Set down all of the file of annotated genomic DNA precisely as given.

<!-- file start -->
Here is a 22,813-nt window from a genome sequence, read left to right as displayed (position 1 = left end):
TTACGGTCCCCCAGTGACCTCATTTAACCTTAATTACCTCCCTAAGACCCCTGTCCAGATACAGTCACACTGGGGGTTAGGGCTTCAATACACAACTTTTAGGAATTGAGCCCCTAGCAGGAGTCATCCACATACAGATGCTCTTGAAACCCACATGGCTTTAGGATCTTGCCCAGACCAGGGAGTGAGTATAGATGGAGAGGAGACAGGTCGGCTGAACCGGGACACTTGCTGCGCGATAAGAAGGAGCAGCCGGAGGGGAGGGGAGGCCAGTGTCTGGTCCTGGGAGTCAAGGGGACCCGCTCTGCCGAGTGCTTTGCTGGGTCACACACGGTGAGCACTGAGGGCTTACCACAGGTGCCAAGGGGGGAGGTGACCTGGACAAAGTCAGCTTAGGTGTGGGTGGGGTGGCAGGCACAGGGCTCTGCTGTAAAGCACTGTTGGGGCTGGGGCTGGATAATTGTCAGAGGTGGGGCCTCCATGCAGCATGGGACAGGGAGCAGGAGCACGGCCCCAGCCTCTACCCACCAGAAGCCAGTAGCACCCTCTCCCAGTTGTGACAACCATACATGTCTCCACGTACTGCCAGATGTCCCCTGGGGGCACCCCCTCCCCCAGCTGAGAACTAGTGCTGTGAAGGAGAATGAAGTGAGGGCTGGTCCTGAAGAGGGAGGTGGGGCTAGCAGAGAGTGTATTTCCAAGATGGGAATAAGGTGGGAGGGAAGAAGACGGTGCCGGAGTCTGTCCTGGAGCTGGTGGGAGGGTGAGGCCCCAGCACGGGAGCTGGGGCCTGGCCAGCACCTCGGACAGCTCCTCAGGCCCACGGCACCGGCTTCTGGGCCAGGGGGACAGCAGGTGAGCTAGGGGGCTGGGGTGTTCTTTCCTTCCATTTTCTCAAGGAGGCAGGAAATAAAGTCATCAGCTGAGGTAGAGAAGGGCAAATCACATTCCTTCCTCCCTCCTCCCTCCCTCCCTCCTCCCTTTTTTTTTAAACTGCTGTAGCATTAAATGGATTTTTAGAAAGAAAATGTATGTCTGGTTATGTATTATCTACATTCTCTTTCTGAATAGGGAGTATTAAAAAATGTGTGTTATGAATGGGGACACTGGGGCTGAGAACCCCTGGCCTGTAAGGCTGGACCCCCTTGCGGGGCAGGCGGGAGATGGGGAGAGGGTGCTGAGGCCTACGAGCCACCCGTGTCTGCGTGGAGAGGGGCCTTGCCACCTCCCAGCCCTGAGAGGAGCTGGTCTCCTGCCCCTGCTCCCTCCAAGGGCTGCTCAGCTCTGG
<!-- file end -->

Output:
Here is a 22,813-nt window from a genome sequence, read left to right as displayed (position 1 = left end):
TTACGGTCCCCCAGTGACCTCATTTAACCTTAATTACCTCCCTAAGACCCCTGTCCAGATACAGTCACACTGGGGGTTAGGGCTTCAATACACAACTTTTAGGAATTGAGCCCCTAGCAGGAGTCATCCACATACAGATGCTCTTGAAACCCACATGGCTTTAGGATCTTGCCCAGACCAGGGAGTGAGTATAGATGGAGAGGAGACAGGTCGGCTGAACCGGGACACTTGCTGCGCGATAAGAAGGAGCAGCCGGAGGGGAGGGGAGGCCAGTGTCTGGTCCTGGGAGTCAAGGGGACCCGCTCTGCCGAGTGCTTTGCTGGGTCACACACGGTGAGCACTGAGGGCTTACCACAGGTGCCAAGGGGGGAGGTGACCTGGACAAAGTCAGCTTAGGTGTGGGTGGGGTGGCAGGCACAGGGCTCTGCTGTAAAGCACTGTTGGGGCTGGGGCTGGATAATTGTCAGAGGTGGGGCCTCCATGCAGCATGGGACAGGGAGCAGGAGCACGGCCCCAGCCTCTACCCACCAGAAGCCAGTAGCACCCTCTCCCAGTTGTGACAACCATACATGTCTCCACGTACTGCCAGATGTCCCCTGGGGGCACCCCCTCCCCCAGCTGAGAACTAGTGCTGTGAAGGAGAATGAAGTGAGGGCTGGTCCTGAAGAGGGAGGTGGGGCTAGCAGAGAGTGTATTTCCAAGATGGGAATAAGGTGGGAGGGAAGAAGACGGTGCCGGAGTCTGTCCTGGAGCTGGTGGGAGGGTGAGGCCCCAGCACGGGAGCTGGGGCCTGGCCAGCACCTCGGACAGCTCCTCAGGCCCACGGCACCGGCTTCTGGGCCAGGGGGACAGCAGGTGAGCTAGGGGGCTGGGGTGTTCTTTCCTTCCATTTTCTCAAGGAGGCAGGAAATAAAGTCATCAGCTGAGGTAGAGAAGGGCAAATCACATTCCTTCCTCCCTCCTCCCTCCCTCCCTCCTCCCTTTTTTTTTAAACTGCTGTAGCATTAAATGGATTTTTAGAAAGAAAATGTATGTCTGGTTATGTATTATCTACATTCTCTTTCTGAATAGGGAGTATTAAAAAATGTGTGTTATGAATGGGGACACTGGGGCTGAGAACCCCTGGCCTGTAAGGCTGGACCCCCTTGCGGGGCAGGCGGGAGATGGGGAGAGGGTGCTGAGGCCTACGAGCCACCCGTGTCTGCGTGGAGAGGGGCCTTGCCACCTCCCAGCCCTGAGAGGAGCTGGTCTCCTGCCCCTGCTCCCTCCAAGGGCTGCTCAGCTCTGG